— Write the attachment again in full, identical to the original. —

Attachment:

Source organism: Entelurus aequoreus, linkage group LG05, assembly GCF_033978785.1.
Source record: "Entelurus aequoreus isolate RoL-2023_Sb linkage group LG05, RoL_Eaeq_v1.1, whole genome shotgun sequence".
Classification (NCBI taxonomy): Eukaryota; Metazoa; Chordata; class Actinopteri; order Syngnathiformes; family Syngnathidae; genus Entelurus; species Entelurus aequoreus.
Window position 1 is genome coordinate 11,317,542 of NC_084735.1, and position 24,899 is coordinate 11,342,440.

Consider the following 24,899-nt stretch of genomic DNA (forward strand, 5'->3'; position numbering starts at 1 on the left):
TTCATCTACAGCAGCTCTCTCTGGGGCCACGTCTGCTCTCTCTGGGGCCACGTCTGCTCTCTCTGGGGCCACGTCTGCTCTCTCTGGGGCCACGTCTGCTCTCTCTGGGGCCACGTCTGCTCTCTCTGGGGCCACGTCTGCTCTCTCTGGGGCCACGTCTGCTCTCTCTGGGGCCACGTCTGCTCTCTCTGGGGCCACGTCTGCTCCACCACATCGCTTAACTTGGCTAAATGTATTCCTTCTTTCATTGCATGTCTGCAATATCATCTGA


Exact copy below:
Source organism: Entelurus aequoreus, linkage group LG05, assembly GCF_033978785.1.
Source record: "Entelurus aequoreus isolate RoL-2023_Sb linkage group LG05, RoL_Eaeq_v1.1, whole genome shotgun sequence".
Classification (NCBI taxonomy): Eukaryota; Metazoa; Chordata; class Actinopteri; order Syngnathiformes; family Syngnathidae; genus Entelurus; species Entelurus aequoreus.
Window position 1 is genome coordinate 11,317,542 of NC_084735.1, and position 24,899 is coordinate 11,342,440.

Consider the following 24,899-nt stretch of genomic DNA (forward strand, 5'->3'; position numbering starts at 1 on the left):
TTCATCTACAGCAGCTCTCTCTGGGGCCACGTCTGCTCTCTCTGGGGCCACGTCTGCTCTCTCTGGGGCCACGTCTGCTCTCTCTGGGGCCACGTCTGCTCTCTCTGGGGCCACGTCTGCTCTCTCTGGGGCCACGTCTGCTCTCTCTGGGGCCACGTCTGCTCTCTCTGGGGCCACGTCTGCTCTCTCTGGGGCCACGTCTGCTCCACCACATCGCTTAACTTGGCTAAATGTATTCCTTCTTTCATTGCATGTCTGCAATATCATCTGA